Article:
Dorian Pakeman Finally in Court; One Charge Read for Death of Dean Dawson
Wednesday is the thirty-fifth birthday of the Government of Belize’s chief press officer, Dorian Pakeman. But today, the man accused of causing the traffic fatality that took the life of a Biscayne mechanic, Dean Dawson, back in March of 2016, finally appeared in court for it. Pakeman was read only one charge: causing death by careless conduct. There was no objection to bail, and tonight the Ladyville resident is at home awaiting the next steps. His attorney says that while he is remorseful for what happened, the public cloud of scandal that has followed him from day one appears to be overblown. Aaron Humes has coverage of today’s arraignment.
“This is a life that we are talking about. Dean had family members that loved him; he has kids and he is not an animal, he’s not a dog. It’s not like you knock down a dog and leave him on the roadside. So I hope that the government and the respective authorities look into this matter and deal with it as urgently as possible.”
Aaron Humes, Reporting
The road to today’s arraignment of Dorian Pakeman took nine months and many interesting turns. What started out as a simple but tragic traffic accident became much more, such as when police uncovered what appeared to be a damning piece of evidence: that Pakeman had a substance alleged to be cocaine in his blood stream, and that there was an attempt to tamper with his victim, Dean Dawson’s, blood to show him as equally culpable.
“Can you comment on the substance that was allegedly found in Pakeman’s blood?”
ACP Edward Broaster, Regional Commander, Rural Eastern Division [File: September 12th, 2016]
“We have gotten back a certificate from the chemist which certified that cocaine was found in Mr. Pakeman’s blood. We have investigation ongoing at this time as it pertains to the alleged tampering of the sample which was taken from the deceased, Mister Dean Dawson at the morgue and transported to the Forensic Lab. So there is an investigation as it pertains to that, given the results of that test.”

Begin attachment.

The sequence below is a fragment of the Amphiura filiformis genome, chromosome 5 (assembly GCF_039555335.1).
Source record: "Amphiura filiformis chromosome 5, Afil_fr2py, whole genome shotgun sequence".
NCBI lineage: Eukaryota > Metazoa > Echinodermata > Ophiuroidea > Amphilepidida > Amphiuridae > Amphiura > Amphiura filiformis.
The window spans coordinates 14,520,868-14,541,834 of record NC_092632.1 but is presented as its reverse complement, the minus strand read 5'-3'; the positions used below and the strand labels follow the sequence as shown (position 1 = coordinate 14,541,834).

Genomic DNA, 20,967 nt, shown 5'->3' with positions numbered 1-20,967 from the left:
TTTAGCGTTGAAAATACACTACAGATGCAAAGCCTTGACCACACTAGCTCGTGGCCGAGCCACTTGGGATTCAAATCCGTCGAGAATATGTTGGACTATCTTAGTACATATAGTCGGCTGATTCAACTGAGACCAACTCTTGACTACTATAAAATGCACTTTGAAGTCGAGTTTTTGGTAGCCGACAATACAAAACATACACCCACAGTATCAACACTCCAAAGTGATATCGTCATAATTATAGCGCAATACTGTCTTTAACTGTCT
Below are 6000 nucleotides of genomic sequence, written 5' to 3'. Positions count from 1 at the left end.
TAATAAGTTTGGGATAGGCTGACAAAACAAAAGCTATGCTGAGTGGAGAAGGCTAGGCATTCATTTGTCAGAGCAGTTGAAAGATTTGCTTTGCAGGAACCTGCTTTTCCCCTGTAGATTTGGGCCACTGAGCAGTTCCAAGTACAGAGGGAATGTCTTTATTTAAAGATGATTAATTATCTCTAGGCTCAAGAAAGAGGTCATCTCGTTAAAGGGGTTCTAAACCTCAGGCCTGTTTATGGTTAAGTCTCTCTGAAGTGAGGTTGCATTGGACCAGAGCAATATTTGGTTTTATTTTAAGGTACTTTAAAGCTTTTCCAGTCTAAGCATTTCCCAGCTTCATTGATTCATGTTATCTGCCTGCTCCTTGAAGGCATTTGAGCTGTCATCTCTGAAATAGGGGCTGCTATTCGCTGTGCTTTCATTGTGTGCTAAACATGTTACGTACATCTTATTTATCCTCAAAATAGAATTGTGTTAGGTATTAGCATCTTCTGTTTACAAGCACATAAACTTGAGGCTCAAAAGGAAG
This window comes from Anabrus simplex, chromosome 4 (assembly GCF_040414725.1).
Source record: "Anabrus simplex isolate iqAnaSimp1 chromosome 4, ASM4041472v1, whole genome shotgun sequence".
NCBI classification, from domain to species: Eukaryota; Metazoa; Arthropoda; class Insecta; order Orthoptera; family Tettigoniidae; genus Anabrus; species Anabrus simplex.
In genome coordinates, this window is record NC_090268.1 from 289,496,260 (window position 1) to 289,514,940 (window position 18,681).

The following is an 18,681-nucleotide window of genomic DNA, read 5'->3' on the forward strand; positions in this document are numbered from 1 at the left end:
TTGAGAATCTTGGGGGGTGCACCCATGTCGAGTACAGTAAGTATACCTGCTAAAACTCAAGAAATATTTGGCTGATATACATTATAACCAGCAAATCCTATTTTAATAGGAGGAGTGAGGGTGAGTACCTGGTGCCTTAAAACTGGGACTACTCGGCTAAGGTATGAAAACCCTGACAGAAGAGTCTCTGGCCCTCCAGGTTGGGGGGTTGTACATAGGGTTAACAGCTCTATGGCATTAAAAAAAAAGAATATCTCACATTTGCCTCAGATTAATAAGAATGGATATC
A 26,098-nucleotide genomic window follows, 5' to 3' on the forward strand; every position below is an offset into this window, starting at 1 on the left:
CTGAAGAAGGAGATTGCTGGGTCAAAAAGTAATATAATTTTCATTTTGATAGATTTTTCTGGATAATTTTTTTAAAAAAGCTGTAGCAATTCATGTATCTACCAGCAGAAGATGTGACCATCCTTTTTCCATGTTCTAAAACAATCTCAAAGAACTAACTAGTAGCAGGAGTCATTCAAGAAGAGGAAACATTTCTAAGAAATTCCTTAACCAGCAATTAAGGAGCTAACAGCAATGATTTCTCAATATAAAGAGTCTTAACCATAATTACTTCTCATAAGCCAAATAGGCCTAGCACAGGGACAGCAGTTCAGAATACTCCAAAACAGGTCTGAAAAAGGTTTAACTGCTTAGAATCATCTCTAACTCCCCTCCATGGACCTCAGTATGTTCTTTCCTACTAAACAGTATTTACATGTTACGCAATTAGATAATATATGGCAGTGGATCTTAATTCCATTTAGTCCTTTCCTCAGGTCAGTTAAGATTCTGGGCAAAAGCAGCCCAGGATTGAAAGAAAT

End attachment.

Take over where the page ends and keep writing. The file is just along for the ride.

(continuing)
“What was being done to tamper with it?”
ACP Edward Broaster
“The sample, according to the chemist, had concentration of ethanol which is impossible for any human being to consume.”
“So who would have been in charge or responsible for that vial with blood, to be able to tamper with it before it reached the lab?”
ACP Edward Broaster
“I can tell you who is responsible for the vial after the sample was taken and it to have been transported to the lab and that would have been the scenes of crime person.”
“So a member of the police department?”
ACP Edward Broaster
“That’s a civilian staff; a member of the scenes of crime.”
The revelation was enough for Prime Minister Dean Barrow to send Pakeman on indefinite, unpaid leave. But even when it seemed only a matter of time before charges were laid, Police and the Forensic Service were back and forth trying to satisfy certain directives from Director of Public Prosecutions Cheryl-Lynn Vidal. Finally, this afternoon, police dropped a bombshell: Pakeman, so far at least, is only charged with causing death by careless conduct. His attorney, Bryan Neal, says she was apparently only satisfied to the point of laying that one charge.
Bryan Neal, Attorney for Dorian Pakeman
“Clearly, the D.P.P. looked at the evidence; she had a lot of time. I think that no one can disparage the reputation of our Director of Public Prosecutions – she is a fine lady. Having looked at the evidence, she, in her prerogative, decided this was the only charge to bring. So all that talk that we heard in the media before about substances in his system – we don’t know where that came from, because now having looked at the entire case…”
“Police confirmed that, sir.”
“But having looked at the entire case, why is it that the D.P.P. only charged him with causing death by careless conduct.”
Neal also made the point that at the end of the day, a life has been lost, and his client is remorseful.
“What I want to say publicly, and I think it has not been said before, is to say sorry to the family of Dean Dawson. These accidents, as they often do, claim the lives of people; it is a problem we are having in our country. My client has instructed me specifically that he is sorry for what has happened; he intends to the fullest extent that he can to compensate the family at a later date, after we’re done with these charges. But the main thing is to reach out to this family and say a sincere sorry on behalf of my client, for what has happened.”
Aaron Humes reporting for News Five.
Pakeman made bail of three thousand five hundred dollars and he returns to court on March tenth, 2017. Senior Magistrate Sharon Frazer ordered that he cannot leave the country without first notifying the court that he must travel, but he was not asked to surrender his passport. After Pakeman met bail, he avoided the press and left court environs without giving public comment.